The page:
I have been learning machine learning and neural networks for some time. Therefore I have both 2.7.11 and 3.5.2 versions of python on my Ubuntu 16.04 installed with the purpose of learning Tensorflow. I sometimes may use python interchangeably, can I continue using both of them, or there are some constraints?

  • Not sure what you mean, the are the default on 16.04. Do you mean to ask if it is allright to keep it that way? – Jacob Vlijm Feb 21 '17 at 15:07
  • It is very unwise to change the versions of python2 and python3 included with your install of Ubuntu. Essential system services depend upon them. This site is littered with many 'help! I broke my system by changing Python!' pleas. – user535733 Feb 21 '17 at 15:08
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    Use python to invoke Python2, and python3 to invoke Python3. Do NOT create a symlink that points python at python3! If you need different versions of Python than the defaults, use Anaconda and create some environments. – Carl H Feb 21 '17 at 15:20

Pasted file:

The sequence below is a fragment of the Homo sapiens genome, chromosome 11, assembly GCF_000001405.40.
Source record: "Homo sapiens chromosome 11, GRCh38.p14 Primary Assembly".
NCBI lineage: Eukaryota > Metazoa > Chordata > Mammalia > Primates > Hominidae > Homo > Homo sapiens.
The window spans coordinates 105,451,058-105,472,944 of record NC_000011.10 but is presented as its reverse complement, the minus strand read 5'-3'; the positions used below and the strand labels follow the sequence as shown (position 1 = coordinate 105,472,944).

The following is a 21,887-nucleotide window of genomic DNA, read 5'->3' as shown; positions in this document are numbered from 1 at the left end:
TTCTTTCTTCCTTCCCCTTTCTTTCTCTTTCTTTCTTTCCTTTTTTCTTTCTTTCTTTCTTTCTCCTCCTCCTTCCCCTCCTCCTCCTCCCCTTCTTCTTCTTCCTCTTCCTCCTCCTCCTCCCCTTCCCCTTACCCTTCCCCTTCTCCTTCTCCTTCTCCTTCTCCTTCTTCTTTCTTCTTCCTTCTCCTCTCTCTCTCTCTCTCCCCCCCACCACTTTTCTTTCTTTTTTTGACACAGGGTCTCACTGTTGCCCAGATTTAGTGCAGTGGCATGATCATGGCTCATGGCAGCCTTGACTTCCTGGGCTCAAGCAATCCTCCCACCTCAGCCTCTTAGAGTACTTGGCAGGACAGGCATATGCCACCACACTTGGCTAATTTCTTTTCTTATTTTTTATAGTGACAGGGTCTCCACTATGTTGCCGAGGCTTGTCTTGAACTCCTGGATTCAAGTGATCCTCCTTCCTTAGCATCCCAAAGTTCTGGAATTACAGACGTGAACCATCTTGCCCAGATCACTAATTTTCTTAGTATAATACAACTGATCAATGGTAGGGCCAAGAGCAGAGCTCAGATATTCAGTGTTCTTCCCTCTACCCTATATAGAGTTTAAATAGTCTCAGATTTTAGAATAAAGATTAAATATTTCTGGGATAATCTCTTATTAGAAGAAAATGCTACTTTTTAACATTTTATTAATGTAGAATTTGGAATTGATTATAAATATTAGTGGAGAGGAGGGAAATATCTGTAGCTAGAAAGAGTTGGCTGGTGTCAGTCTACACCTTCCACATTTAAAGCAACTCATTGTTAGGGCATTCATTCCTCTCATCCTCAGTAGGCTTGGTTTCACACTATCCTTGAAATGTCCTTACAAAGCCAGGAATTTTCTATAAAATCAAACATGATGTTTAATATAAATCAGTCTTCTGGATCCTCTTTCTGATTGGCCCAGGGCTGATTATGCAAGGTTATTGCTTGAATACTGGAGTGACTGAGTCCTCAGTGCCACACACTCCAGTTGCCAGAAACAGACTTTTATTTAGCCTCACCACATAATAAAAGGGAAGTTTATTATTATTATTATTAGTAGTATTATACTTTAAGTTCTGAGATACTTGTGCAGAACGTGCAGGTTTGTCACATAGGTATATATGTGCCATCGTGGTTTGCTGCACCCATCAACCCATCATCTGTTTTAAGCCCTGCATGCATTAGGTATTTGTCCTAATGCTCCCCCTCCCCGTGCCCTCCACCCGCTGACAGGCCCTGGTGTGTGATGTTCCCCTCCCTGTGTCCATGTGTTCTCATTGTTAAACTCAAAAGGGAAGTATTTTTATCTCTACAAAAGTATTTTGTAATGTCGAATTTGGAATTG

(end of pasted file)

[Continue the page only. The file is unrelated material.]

• The code to install are sudo apt install python3-pip and sudo apt install python-pip so unless you have messed up your python install they should install without a fuss... – George Udosen Feb 21 '17 at 15:59

This is fine, and completely normal. Python 2.x and Python 3.x are completely separated on the file system.

It only becomes a problem if either you or a library you are using, intentionally does something wrong by crossing the paths. As long as you don't alter the standard installation, you can use either one. For new code, it is generally recommended that you should write only Python 3.x code though.

  • I have installed pip for python 2 and I was going to install pip3 for python3 but it shows Unable to locate package python-pip3. The reason as I believe is that I already have pip. What should I do? – bit_scientist Feb 21 '17 at 15:47
  • Python 3.x packages are "python3-foo" not "python-foo3". You need python3-pip there. – dobey Feb 21 '17 at 15:59

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